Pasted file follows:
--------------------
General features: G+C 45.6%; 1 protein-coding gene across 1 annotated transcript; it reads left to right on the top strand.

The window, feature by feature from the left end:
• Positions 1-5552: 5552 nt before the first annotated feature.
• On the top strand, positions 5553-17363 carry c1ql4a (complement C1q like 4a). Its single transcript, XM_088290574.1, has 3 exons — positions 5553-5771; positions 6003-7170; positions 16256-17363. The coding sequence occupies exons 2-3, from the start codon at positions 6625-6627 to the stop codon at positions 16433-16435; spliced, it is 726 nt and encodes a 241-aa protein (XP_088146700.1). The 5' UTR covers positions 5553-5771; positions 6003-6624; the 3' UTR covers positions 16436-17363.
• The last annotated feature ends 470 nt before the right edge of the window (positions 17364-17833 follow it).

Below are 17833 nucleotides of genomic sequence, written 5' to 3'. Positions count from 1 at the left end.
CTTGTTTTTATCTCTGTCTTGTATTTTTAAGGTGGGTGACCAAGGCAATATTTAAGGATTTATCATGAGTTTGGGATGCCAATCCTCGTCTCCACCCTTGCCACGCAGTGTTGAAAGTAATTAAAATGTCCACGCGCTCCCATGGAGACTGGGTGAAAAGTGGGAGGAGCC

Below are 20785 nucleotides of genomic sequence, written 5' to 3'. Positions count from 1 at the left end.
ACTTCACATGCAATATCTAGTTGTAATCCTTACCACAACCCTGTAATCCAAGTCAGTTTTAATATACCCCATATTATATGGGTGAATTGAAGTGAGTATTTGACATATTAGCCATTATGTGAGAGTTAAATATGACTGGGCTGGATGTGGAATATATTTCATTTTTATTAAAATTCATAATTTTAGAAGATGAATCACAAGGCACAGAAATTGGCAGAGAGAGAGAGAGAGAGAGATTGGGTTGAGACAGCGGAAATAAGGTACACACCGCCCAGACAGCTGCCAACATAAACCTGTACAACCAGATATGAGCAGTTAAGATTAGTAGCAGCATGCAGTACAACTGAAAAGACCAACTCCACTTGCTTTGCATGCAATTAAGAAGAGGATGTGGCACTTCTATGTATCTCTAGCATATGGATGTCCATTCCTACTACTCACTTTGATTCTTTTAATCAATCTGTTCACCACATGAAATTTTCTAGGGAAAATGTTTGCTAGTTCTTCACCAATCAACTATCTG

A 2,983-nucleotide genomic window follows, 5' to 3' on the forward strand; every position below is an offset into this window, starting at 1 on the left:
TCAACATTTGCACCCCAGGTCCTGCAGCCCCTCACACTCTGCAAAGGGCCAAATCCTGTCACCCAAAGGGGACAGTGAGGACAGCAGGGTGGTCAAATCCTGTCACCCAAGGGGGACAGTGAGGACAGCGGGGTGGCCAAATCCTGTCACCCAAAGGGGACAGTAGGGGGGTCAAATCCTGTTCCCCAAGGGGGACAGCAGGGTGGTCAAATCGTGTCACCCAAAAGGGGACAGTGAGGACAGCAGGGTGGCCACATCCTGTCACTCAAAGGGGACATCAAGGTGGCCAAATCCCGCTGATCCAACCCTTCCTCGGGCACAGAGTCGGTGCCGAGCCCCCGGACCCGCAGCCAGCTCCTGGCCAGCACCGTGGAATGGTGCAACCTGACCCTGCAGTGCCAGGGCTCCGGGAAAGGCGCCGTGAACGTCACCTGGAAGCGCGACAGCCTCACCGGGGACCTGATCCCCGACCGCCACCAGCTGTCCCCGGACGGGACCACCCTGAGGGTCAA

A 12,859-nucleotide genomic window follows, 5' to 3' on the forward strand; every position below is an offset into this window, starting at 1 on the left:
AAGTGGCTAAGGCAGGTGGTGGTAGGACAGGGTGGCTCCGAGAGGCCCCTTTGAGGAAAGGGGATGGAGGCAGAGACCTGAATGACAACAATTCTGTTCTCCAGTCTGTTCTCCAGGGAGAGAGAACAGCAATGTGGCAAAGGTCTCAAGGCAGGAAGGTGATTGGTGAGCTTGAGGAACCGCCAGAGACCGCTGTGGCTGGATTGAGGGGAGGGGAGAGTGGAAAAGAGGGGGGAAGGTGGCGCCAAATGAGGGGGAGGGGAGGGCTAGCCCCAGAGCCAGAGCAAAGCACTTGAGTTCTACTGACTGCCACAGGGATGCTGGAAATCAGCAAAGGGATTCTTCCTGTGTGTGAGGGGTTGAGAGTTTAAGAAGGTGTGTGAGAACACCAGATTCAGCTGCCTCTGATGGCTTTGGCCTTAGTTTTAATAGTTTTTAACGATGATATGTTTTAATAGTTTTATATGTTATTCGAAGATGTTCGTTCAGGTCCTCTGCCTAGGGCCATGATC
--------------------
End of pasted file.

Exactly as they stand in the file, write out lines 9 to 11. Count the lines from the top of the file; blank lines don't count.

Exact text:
ACTTCACATGCAATATCTAGTTGTAATCCTTACCACAACCCTGTAATCCAAGTCAGTTTTAATATACCCCATATTATATGGGTGAATTGAAGTGAGTATTTGACATATTAGCCATTATGTGAGAGTTAAATATGACTGGGCTGGATGTGGAATATATTTCATTTTTATTAAAATTCATAATTTTAGAAGATGAATCACAAGGCACAGAAATTGGCAGAGAGAGAGAGAGAGAGAGATTGGGTTGAGACAGCGGAAATAAGGTACACACCGCCCAGACAGCTGCCAACATAAACCTGTACAACCAGATATGAGCAGTTAAGATTAGTAGCAGCATGCAGTACAACTGAAAAGACCAACTCCACTTGCTTTGCATGCAATTAAGAAGAGGATGTGGCACTTCTATGTATCTCTAGCATATGGATGTCCATTCCTACTACTCACTTTGATTCTTTTAATCAATCTGTTCACCACATGAAATTTTCTAGGGAAAATGTTTGCTAGTTCTTCACCAATCAACTATCTG

A 2,983-nucleotide genomic window follows, 5' to 3' on the forward strand; every position below is an offset into this window, starting at 1 on the left:
TCAACATTTGCACCCCAGGTCCTGCAGCCCCTCACACTCTGCAAAGGGCCAAATCCTGTCACCCAAAGGGGACAGTGAGGACAGCAGGGTGGTCAAATCCTGTCACCCAAGGGGGACAGTGAGGACAGCGGGGTGGCCAAATCCTGTCACCCAAAGGGGACAGTAGGGGGGTCAAATCCTGTTCCCCAAGGGGGACAGCAGGGTGGTCAAATCGTGTCACCCAAAAGGGGACAGTGAGGACAGCAGGGTGGCCACATCCTGTCACTCAAAGGGGACATCAAGGTGGCCAAATCCCGCTGATCCAACCCTTCCTCGGGCACAGAGTCGGTGCCGAGCCCCCGGACCCGCAGCCAGCTCCTGGCCAGCACCGTGGAATGGTGCAACCTGACCCTGCAGTGCCAGGGCTCCGGGAAAGGCGCCGTGAACGTCACCTGGAAGCGCGACAGCCTCACCGGGGACCTGATCCCCGACCGCCACCAGCTGTCCCCGGACGGGACCACCCTGAGGGTCAA